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The Widening Technological Divide

Increased business and regulatory challenges have utilities lagging in investments to meet energy demand a decade from now.

Fortnightly Magazine - April 2005
Table 1 - Potential Benefits of 21st Century Transformation

a modernized electricity system will require the electricity sector to rally around a consistent and compelling message, and to proactively inform its constituency accordingly.

    4. Increasing Business Challenges. The electricity sector also is experiencing a number of business challenges that compound its difficulties. These are, in many cases, derivative of the impediments outlined above, and include:

      • Growing cost pressures on fuel, labor, and construction, as well as inflation and the cost of capital.
      • Limited and uncertain ability to pass these cost increases on to the consumer.
      • Reliability and security of energy supply, which increasingly are threatened by under-investment. The general inability to gain either confident longer-term purchase contracts at prices commensurate with supply costs, and/or shorter write-off periods, further discourages both innovation and capital expansion.
      • Capital expansion, which at the same time will be critical to earnings growth. This may involve contentious rate cases within the current service-value structure, thus causing distress for utilities, regulators, and consumers alike who generally have enjoyed an extended period of rate stability.
      • Mergers and acquisitions, which can only, at best, temporarily compensate for limited electricity sales and earnings growth potential within the current electricity business model and value proposition.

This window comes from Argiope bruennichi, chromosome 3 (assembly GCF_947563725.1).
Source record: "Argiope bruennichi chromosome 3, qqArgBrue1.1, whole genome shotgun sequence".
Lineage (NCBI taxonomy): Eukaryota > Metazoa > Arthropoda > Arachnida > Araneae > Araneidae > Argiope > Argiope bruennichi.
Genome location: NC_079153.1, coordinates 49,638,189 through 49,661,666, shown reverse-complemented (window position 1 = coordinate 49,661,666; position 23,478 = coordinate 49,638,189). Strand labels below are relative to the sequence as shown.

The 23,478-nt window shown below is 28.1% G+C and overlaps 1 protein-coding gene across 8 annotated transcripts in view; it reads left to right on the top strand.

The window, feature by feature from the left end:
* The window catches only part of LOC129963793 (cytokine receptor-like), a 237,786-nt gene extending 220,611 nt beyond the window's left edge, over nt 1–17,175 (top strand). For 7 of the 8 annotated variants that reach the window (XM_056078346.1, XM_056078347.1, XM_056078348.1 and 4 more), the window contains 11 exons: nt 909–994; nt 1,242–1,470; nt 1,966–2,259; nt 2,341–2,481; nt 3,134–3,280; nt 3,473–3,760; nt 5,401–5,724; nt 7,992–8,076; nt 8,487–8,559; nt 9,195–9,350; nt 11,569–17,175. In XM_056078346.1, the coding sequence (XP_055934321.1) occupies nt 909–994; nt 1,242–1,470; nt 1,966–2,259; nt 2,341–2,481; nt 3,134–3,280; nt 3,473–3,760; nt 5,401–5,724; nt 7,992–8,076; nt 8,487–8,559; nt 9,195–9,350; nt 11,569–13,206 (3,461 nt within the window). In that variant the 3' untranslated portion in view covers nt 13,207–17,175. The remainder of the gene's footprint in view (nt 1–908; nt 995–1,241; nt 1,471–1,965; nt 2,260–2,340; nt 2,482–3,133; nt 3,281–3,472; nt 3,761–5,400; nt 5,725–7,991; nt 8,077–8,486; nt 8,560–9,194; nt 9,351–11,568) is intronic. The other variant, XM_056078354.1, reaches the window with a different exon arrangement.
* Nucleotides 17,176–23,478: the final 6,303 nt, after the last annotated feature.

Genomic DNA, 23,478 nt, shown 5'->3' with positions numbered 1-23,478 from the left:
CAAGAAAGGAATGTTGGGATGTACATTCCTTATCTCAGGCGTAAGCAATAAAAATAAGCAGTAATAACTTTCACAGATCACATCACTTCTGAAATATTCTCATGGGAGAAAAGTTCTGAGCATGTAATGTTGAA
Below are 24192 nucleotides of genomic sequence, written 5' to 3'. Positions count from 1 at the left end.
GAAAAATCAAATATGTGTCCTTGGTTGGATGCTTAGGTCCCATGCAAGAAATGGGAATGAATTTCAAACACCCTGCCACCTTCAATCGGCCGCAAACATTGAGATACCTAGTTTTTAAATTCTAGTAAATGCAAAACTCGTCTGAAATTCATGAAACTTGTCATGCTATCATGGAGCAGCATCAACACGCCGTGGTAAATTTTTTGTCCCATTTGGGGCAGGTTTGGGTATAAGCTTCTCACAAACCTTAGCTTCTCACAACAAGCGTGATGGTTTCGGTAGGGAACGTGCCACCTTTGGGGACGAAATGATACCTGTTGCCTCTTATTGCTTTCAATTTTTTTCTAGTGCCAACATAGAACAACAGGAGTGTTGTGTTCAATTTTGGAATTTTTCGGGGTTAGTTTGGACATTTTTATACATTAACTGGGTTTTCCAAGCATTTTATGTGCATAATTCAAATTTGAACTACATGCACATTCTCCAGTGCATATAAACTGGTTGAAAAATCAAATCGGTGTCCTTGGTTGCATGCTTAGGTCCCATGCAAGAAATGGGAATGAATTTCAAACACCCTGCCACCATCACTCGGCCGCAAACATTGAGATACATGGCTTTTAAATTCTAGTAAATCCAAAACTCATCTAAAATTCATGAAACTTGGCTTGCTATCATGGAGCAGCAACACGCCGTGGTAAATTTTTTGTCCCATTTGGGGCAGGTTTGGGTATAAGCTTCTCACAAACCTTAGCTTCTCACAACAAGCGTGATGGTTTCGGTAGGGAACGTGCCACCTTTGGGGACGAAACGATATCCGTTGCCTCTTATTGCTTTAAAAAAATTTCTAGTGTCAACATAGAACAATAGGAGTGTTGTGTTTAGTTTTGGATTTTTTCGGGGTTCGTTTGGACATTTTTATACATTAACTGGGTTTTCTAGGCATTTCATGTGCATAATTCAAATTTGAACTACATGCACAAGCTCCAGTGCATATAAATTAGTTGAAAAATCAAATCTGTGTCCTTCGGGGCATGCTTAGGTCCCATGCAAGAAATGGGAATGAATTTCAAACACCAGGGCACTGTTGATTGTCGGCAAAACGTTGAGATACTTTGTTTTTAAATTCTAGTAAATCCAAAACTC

Over the past decade, the restructuring of the electricity sector has served to accentuate these underlying business and infrastructure impediments. The following offering provides a pathway to resolving these impediments.

      Business as Usual vs. A Transformed Sector

      A modernized electricity sector would provide widespread benefits for the economy and society. The following table summarizes the payoff from deploying the technology needed for an electricity sector capable of meeting the growing demands of the 21st century. In this enhanced scenario for 2015, productivity growth rates are higher and the economy expands more rapidly, while electricity consumption, intensity (kilowatt-hours per dollar GDP), and carbon emissions are reduced relative to business as usual.

      A technically transformed infrastructure would, for example, enable up to a 2.5 percent/year worker productivity growth rate, substantially above the 2.0 percent rate projected for business as usual. Higher productivity rates can be sustained because a more reliable digital power delivery infrastructure would enable workers to perform existing and new functions more accurately and efficiently. This accelerated productivity growth has been demonstrated and established selectively in the economy, but its potential could be expanded dramatically through a smart power supply system. In effect, improved power reliability and quality would enable the digital economy to expand at a broader and faster rate—an essential factor for successful U.S. competition in a global economy.

      The digital revolution is the third major economic transformation in the last 100 years, and each increasingly has depended on electricity. Each also has created substantial new levels of wealth, as well as winners and losers at the scale of individuals, corporations, and nations—all depending on the effectiveness with which the innovative technology underpinning the economic transformation is exploited. In this new electricity business environment, it is the quality of customer connectivity and responsiveness that increasingly will differentiate the winners from the losers. The most precious business asset becomes the customer access portal. In every electricity